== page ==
For our first few dives, the water was a tad murky. We'd arrived just as a swell had left. Then something else became obvious. We are having another cladophora bloom--our third year in a row.
We are having another cladophora bloom
Once we paid attention, we saw that the brown hairy-fuzz, Lyngbya majuscula, has also checked in for another summer, new tufts already setting up shop in the sand and on any available coral rubble.
The brown hairy-fuzz, Lyngbya majuscula, has also checked in for another summer
After twelve dives we have identified 63 green turtles (honu) and a Hawaiian hawksbill ('ea). Yes, Keoki made an early appearance and acted like no time had passed between us. We found her sniffing about Reef 1 in foraging-mode looking for a tastie. It was wonderful to see a Hawaiian hawksbill again.
It was wonderful to see a Hawaiian hawksbill again
As special as 'ea are, however, the honu are the story.
Last March George Balazs returned to Honokowai to capture Polzbarney and to help him. George emailed us and wrote:
"Four tumors selected for the cryo treatment. Three treatments for each with slow thaw (takes a long time)... He is not emaciated, not even the suggestion of 'skinny.'
"But during careful inspection, Denise and I both noticed Polzbarney's left eye not opening. A closer look revealed that the eyeball was deflated, destroyed."
We thanked George and informed him that we had resigned ourselves to lose Polzbarney to fibropapilloma disease, and that if Polzbarney follows the fibropapilloma "schedule" of other juvenile turtles, the summer 1999 was his last on Honokowai reef and we didn't expect to see our friend in Summer 2000.
George's response? We're letting George Balazs have the last word here--with our gratitude.
"...Over here we're working hard on several fronts to make your predictions not come true. The course of the future can be changed."
So it was. The tumors George had "frozen" have not regrown. Still, the primary tumor on Polzbarney's right shoulder is far worse than when we last saw it. Our honu-friend remains robust, however--or as George would say, "...is not emaciated, not even the suggestion of 'skinny.'"
Our honu-friend remains robust, however
Last summer we reported on a remarkable turtle that we named "Kiholo", a turtle who'd travelled all the way from the Big Island of Hawaii to our dive site at Honokowai. Once we read the turtle's tag, George Balazs was able to share historical information on this special turtle.
His records showed that Kiholo was first tagged in March 1989 and has been resighted twelve times since, the last being October 1996. Last summer, almost three years later, Kiholo was sighted by us at Honokowai.
This animal should have stayed in Kiholo Bay. Of the hundreds of turtles George and his team have pulled from that area, none have ever had tumors. Kiholo Bay on Hawaii's Kona Coast is fibropapilloma free. Honokowai is not.
Here is what we wrote about Kiholo last summer:
"Sadly, Kiholo is now sick. The posterior of the turtle's left eye is showing a pre-eruptive tumor and white spots fleck his neck, a possible harbinger of a tumor collar. We have little doubt that if Kiholo stays at Honokowai, his condition will worsen."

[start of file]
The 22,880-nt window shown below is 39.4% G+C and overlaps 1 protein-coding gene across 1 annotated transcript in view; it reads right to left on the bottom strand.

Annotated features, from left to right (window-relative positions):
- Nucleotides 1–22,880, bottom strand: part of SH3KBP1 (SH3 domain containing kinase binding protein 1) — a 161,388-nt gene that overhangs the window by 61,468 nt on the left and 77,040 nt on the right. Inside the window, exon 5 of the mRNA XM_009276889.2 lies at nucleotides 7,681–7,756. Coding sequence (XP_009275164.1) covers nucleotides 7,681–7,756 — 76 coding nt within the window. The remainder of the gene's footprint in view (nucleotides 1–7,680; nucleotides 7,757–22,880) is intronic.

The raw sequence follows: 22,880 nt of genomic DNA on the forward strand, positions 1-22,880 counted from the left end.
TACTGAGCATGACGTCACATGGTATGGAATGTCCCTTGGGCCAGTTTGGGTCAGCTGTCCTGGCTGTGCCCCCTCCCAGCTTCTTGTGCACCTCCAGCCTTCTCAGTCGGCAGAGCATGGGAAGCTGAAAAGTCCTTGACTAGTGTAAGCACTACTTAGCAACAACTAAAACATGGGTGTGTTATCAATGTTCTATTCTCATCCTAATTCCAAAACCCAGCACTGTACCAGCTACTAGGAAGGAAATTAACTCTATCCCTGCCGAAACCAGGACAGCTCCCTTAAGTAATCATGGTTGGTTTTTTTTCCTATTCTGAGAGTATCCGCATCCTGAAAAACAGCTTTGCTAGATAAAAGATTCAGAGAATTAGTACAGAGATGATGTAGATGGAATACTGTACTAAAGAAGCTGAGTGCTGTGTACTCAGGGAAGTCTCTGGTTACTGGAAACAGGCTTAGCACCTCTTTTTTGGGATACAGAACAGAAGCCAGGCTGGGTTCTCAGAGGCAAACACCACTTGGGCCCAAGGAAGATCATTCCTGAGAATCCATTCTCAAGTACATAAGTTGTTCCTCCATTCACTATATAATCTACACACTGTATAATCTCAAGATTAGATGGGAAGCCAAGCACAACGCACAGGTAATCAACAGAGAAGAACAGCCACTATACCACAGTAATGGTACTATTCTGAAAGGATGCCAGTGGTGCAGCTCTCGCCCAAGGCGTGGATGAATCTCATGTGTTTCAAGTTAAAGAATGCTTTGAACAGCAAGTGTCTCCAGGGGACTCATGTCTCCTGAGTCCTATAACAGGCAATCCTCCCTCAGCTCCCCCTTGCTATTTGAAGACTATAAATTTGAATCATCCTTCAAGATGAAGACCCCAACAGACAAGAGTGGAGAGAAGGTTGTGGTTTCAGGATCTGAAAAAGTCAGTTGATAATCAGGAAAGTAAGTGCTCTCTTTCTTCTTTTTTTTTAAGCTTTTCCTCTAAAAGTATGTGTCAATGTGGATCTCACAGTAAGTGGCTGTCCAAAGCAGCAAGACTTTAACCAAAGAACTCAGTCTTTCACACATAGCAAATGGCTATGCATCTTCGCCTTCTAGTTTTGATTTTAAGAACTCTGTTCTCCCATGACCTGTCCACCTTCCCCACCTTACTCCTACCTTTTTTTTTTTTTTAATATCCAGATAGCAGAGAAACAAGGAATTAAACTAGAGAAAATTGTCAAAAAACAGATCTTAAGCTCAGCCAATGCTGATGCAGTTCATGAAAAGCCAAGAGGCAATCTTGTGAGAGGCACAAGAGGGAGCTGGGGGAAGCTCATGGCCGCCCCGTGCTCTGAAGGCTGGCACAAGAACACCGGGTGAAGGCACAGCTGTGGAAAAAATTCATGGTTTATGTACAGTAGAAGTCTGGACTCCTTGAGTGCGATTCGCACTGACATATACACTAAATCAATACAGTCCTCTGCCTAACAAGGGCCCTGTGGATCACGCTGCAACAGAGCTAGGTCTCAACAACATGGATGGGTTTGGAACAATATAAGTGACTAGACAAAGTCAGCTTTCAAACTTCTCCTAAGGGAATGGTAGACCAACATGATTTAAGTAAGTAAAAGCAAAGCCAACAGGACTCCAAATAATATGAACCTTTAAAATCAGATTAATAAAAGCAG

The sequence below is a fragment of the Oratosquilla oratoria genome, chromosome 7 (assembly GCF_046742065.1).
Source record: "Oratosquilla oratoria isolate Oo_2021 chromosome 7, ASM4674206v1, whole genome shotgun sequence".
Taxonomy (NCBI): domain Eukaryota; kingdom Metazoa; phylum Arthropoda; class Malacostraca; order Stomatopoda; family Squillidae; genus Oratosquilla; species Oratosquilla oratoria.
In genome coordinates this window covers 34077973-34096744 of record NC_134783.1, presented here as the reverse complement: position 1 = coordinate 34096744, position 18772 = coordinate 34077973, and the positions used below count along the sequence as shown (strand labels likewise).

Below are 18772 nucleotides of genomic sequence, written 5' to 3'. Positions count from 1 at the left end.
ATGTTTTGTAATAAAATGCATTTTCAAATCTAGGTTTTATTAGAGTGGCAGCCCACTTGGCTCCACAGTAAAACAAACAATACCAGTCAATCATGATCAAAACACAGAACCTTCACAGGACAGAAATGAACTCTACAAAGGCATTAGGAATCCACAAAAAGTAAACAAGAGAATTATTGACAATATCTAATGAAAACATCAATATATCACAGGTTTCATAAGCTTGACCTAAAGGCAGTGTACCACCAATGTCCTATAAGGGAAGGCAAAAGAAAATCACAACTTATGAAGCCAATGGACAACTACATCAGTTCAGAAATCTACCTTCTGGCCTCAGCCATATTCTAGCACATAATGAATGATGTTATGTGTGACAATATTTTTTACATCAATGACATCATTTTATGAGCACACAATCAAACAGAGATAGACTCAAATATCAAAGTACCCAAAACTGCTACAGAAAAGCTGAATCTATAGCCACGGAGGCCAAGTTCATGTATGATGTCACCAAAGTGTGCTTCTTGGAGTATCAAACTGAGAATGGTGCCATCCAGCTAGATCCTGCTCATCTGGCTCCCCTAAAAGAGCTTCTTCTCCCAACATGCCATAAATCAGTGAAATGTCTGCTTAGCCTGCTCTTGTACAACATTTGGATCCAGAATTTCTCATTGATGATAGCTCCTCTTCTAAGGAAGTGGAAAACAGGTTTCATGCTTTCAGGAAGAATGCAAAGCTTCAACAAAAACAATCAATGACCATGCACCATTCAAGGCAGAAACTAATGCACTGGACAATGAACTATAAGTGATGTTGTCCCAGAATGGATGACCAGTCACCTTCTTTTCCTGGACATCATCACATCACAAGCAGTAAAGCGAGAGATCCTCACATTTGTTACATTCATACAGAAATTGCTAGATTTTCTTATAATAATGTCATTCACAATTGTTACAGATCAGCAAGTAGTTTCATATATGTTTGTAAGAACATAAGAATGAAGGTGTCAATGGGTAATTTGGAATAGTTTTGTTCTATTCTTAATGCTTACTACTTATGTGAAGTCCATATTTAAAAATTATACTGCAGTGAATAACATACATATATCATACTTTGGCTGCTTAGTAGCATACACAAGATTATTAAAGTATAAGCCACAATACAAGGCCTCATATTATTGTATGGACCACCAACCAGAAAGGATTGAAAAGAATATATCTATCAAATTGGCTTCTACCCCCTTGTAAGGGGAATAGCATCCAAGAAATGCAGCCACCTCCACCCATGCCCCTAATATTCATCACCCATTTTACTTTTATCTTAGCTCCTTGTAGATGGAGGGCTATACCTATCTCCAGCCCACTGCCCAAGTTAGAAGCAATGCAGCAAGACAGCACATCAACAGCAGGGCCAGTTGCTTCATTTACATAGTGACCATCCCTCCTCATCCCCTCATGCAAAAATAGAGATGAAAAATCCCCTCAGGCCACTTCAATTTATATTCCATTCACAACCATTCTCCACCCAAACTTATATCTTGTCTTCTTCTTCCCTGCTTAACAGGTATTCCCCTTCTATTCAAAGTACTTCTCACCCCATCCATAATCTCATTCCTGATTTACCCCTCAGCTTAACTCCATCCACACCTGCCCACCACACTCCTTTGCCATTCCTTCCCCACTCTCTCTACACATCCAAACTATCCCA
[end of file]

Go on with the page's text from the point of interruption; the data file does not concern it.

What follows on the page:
Here's a comparison of Kiholo's left eye last summer, and then eleven months later. His condition did indeed worsen.
Comparison of Kiholo's left eye last summer, and then eleven months later
In 1998, we wrote about meeting a new little honu. She was beautiful. She needed a name, so we went to our Hawaiian dictionary. (We typically do this when we decide a honu should be named.) We called her Makana, Hawaiian for "gift." Makana is a gift from the Shoals, the nesting grounds for the Hawaiian green sea turtle. Since naming her, we've had many enjoyable interactions with Makana.
Since naming her, we've had many enjoyable interactions with Makana
Here is some of what we wrote back in 1998:
"Yet there is sadness. If Makana continues to call Honokowai home, she, like all the other 'recruits' (the very young who settle into an area), will become sick with fibropapilloma tumors within two to three years.
"Then, like all the other youngsters before her, Makana's condition will worsen and she too will disappear from our lives."
Well, we resighted Makana this week and here is what she looks like now.
We resighted Makana this week and here is what she looks like now
If there's one thing you can say about fibropapilloma disease. It's predictable.
An eagle ray swims over a honu at Reef2
Saturday morning dive, on our way back to shore. We sight Tutu (known since 1990) swimming upcurrent. Spectacular really, like watching a wine keg with flippers. Then, something protruded from Tutu's tail and settled onto the corals. It was a foot-long turd--turtle feces actually.
Up to then, we'd seen turtle feces every year--but none this impressive. This was the Guiness Book of Records turtle turd. So Ursula picked it up and Peter videotaped it for posterity.
This was the Guiness Book of Records turtle turd
Proof positive that there is nothing about a Hawaiian green sea turtle we don't find "of interest"!
Week 2 Summary
Summer of '00 at Honokowai
Who's Who Underwater at Honokowai
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